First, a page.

Doctor Who – The Three Doctors, starring Jon Pertwee, Patrick Troughton, William Hartnell, Katy Manning, Nicholas Courtney
In The Three Doctors, The Time Lords are in crisis. A powerful force is draining their energy into a mysterious Black Hole … And they’re forced to recruit the Doctor to save them. But one Doctor isn’t enough for this mission. All three of the Doctor’s incarnations, aided by Jo Grant and UNIT, must face the wrath of Omega. He’s an ancient Time Lord trapped in a universe of anti-matter, with one thing on his mind: Escape. Which soon turns to revenge …
I have to say, I feel sorry for Omega, the antagonist of The Three Doctors. He’s one of the founders of Time Lord society. But he’s been accidentally exiled for thousands of years. Without his efforts, time travel for the Time Lords would have been impossible. But, he’s been driven nearly mad by his insanely long time alone.
It’s not that I want him to win, mind you. He’s dangerous, and is willing to cause massive chaos and damage to escape. But I have empathy for him. Also, his mask and outfit is quite impressive, given the BBC’s low budget:
The same can’t be said for his antimatter minions — they simply look silly. But again, there was little to no budget. One other disappointing thing was William Hartnell’s limited participation in the story. I know that he was having severe health issues. But, it’s too bad that he wasn’t able to participate more fully.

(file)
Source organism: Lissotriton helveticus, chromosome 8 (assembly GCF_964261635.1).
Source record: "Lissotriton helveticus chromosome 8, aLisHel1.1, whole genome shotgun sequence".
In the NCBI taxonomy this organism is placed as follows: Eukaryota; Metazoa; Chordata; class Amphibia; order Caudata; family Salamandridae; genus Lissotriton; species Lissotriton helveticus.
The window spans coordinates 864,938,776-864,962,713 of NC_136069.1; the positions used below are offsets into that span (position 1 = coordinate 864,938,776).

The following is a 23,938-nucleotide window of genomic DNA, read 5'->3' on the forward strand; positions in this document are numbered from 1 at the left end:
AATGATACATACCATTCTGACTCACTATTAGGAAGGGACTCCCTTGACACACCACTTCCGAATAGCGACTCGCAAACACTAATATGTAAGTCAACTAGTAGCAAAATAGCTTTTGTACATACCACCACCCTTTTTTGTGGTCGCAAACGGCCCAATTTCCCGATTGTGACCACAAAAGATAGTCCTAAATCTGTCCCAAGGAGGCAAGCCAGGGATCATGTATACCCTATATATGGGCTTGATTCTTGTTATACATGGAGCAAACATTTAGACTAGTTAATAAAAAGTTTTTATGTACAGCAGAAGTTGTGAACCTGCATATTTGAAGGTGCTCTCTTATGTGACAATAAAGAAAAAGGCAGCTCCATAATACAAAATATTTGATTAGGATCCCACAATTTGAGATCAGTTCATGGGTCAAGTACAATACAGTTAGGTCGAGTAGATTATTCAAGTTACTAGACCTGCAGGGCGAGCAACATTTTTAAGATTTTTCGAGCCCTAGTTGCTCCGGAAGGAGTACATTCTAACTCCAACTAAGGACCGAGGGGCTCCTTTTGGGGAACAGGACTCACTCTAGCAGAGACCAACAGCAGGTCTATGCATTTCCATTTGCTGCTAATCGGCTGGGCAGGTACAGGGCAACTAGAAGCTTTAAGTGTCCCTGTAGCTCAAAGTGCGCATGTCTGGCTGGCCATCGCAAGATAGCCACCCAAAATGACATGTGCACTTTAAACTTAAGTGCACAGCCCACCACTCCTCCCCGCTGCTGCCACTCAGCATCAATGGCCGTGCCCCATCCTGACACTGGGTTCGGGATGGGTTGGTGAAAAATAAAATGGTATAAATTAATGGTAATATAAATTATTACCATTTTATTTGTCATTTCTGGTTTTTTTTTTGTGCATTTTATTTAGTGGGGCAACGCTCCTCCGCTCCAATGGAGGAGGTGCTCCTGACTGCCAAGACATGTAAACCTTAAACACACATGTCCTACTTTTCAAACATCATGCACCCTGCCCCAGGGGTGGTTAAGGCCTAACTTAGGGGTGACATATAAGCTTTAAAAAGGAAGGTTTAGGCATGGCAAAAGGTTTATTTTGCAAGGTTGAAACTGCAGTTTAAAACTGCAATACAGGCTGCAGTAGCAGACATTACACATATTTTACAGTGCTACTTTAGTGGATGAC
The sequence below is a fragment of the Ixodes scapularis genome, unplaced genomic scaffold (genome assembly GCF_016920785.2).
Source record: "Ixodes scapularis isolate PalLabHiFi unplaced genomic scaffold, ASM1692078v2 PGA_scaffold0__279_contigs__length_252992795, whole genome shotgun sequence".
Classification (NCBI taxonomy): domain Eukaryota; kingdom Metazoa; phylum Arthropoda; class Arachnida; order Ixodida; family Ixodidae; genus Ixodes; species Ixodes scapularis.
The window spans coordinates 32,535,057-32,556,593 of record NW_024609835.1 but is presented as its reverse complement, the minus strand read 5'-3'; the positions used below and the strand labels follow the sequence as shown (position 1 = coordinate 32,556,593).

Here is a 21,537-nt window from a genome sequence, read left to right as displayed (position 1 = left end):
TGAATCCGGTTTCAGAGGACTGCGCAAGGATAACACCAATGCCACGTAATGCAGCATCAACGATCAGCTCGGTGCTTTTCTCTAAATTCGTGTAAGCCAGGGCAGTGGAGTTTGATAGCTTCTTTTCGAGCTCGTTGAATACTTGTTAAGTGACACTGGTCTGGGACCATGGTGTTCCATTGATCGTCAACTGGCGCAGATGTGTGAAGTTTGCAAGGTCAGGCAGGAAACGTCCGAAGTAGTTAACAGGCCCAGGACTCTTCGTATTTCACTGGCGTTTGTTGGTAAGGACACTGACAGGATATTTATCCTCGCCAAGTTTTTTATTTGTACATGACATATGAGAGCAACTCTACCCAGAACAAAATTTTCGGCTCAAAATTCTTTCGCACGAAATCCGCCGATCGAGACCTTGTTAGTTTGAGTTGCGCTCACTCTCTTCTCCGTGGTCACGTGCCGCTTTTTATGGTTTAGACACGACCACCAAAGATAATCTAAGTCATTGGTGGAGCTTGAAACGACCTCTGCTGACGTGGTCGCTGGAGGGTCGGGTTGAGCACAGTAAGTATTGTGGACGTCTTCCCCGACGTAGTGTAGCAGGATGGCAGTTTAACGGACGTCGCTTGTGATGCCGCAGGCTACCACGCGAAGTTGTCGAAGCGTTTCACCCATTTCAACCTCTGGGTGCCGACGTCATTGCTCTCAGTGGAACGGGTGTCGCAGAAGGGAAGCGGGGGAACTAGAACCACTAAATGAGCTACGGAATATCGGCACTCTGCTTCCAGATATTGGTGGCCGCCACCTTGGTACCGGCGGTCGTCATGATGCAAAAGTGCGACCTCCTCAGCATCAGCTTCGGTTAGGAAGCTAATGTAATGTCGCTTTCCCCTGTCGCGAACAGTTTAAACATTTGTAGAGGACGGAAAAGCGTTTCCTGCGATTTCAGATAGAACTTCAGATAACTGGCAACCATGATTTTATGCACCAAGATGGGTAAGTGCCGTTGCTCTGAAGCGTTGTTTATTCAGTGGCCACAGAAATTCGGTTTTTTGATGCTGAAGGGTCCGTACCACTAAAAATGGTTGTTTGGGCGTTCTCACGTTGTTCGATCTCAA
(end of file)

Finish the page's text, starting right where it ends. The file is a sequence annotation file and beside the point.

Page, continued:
The interaction‘ between Jon Pertwee’s third Doctor and Patrick Troughton’s second Doctor is delightful to watch. Especially when the second Doctor seems to be silly … But he’s actually quite canny, such as when he’s testing Omega’s temper. As the second Doctor explains to the first, it’s Omega’s only weakness …
The Doctor and UNIT are called upon to investigate strange events surrounding Dr. Tyler’s research into cosmic rays. UNIT HQ comes under attack by an alien force, and the Doctor has no other option but to call on the Time Lords for help. The Time Lords, too, are under attack – from a mysterious power emanating from a black hole in space. With power reserves falling, the only way they can help the Doctor is to break the First Law of Time and allow him to help himself. The First and Second Doctors are lifted out of their time streams and sent to Earth to help the Third. Between the three of them, they must find a solution to the threat that not only endangers UNIT and Earth, but also the future of the Time Lords themselves.
Editorial review of The Three Doctors courtesy of Amazon.com
Made to mark the series’ tenth anniversary, Doctor Who: The Three Doctors finds Jon Pertwee’s Third Doctor teaming up with the Patrick Troughton and William Hartnell incarnations to battle a universe-threatening foe. Omega (played by an excellent Stephen Thorne) is the Timelord who gave his race the power necessary for time travel. Long presumed dead, he is actually trapped in an antimatter universe inside a black hole, and is scheming an epic revenge.
Set in UNIT HQ, Omega’s domain, and a chalk pit, Bob Baker and David Martin’s yarn is both nonsensical and more wildly ambitious than the BBC effects unit could possibly visualize, so much so that the best moments come with the metaphysically chilling scene when Omega is unmasked, and in the bickering rivalry between Pertwee and Troughton.
Sadly, Hartnell was seriously ill with arteriosclerosis, so his brief scenes were all taped in a day and played on a monitor in the TARDIS, the reason given that the First Doctor is trapped in a “time eddy.” If hardly a classic, this is still a meatier tale than “The Two Doctors” (1985), which starred Troughton and Colin Baker, and features ever-dependable support from Katy Manning as Jo Grant and Nicholas Courtney as the Brigadier. –Gary S. Dalkin